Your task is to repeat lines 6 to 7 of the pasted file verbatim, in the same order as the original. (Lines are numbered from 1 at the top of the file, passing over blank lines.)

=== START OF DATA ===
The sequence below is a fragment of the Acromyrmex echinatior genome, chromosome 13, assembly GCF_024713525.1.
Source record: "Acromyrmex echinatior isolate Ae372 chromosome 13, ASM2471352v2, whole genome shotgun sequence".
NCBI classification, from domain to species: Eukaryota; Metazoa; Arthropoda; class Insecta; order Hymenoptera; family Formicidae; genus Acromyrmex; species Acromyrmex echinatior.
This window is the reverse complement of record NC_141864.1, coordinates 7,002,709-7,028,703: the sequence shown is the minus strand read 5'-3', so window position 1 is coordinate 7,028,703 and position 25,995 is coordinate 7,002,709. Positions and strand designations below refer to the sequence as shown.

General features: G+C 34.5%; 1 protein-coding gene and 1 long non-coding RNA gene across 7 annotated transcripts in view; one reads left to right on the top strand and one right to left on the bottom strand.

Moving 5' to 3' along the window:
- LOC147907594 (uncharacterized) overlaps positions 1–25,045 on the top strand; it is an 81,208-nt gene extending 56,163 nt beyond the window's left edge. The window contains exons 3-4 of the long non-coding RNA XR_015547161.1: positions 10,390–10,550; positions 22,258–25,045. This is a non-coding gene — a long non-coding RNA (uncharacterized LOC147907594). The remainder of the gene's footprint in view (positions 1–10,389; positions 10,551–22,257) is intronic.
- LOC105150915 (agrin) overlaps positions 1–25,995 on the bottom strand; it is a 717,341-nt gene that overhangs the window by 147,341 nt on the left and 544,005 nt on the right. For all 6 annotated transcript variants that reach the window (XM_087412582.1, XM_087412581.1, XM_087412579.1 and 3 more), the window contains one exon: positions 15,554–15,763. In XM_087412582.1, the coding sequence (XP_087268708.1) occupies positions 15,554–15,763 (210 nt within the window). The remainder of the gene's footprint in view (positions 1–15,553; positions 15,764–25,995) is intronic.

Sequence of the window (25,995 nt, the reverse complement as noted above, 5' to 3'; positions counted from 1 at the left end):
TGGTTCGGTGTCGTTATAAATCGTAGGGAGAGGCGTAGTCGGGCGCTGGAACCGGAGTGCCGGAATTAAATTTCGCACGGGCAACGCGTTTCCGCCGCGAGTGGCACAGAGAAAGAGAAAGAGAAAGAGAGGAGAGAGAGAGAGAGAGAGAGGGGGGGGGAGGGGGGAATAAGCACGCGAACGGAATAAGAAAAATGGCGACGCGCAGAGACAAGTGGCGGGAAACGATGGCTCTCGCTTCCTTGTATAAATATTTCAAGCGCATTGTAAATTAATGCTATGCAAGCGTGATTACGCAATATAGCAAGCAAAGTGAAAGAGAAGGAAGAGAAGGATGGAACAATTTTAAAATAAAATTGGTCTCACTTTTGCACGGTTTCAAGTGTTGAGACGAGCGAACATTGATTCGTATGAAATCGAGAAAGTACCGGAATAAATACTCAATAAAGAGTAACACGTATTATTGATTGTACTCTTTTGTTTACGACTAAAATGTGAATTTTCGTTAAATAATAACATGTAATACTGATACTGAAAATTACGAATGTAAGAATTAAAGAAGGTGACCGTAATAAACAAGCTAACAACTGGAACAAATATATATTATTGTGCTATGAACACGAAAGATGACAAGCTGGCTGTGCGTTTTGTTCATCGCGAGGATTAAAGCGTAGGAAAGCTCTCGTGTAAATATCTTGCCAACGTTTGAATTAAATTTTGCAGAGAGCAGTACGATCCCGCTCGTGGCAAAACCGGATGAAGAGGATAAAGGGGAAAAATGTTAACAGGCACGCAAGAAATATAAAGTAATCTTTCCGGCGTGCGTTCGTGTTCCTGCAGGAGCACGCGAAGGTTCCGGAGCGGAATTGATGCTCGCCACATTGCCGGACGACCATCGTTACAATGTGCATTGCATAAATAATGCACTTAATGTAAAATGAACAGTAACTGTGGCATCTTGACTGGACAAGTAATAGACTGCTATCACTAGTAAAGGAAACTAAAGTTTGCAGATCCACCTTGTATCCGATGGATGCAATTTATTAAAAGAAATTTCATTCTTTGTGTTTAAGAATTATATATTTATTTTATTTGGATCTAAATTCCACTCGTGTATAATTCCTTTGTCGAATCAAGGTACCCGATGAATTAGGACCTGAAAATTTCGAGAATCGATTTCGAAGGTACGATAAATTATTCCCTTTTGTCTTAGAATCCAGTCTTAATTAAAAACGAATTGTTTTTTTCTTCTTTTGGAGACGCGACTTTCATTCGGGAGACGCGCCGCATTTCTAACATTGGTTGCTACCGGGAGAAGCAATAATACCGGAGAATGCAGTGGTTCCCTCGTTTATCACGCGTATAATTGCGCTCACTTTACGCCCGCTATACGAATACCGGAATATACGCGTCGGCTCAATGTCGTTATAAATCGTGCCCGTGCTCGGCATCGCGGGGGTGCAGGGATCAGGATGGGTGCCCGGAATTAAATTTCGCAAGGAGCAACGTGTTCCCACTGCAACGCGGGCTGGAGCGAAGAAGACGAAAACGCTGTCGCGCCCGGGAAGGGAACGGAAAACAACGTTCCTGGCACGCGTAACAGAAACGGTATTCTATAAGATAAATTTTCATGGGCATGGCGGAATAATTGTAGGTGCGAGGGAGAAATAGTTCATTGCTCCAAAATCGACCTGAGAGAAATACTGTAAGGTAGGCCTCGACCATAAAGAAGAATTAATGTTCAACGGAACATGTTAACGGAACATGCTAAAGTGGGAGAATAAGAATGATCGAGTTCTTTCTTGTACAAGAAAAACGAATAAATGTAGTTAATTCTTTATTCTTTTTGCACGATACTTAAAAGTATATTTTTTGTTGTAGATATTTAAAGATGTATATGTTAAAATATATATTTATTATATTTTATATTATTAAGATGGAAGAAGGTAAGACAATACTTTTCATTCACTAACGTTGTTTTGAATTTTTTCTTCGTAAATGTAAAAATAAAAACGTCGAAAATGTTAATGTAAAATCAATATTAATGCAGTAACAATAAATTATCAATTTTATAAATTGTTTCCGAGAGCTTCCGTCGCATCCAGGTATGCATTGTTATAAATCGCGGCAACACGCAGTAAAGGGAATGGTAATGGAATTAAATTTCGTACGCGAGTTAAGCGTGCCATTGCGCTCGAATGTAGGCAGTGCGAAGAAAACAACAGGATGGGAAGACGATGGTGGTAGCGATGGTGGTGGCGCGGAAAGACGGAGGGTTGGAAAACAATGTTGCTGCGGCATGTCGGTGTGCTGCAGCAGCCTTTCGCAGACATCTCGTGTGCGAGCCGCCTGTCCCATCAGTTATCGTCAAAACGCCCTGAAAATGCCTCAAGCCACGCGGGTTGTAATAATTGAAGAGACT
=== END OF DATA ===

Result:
Moving 5' to 3' along the window:
- LOC147907594 (uncharacterized) overlaps positions 1–25,045 on the top strand; it is an 81,208-nt gene extending 56,163 nt beyond the window's left edge. The window contains exons 3-4 of the long non-coding RNA XR_015547161.1: positions 10,390–10,550; positions 22,258–25,045. This is a non-coding gene — a long non-coding RNA (uncharacterized LOC147907594). The remainder of the gene's footprint in view (positions 1–10,389; positions 10,551–22,257) is intronic.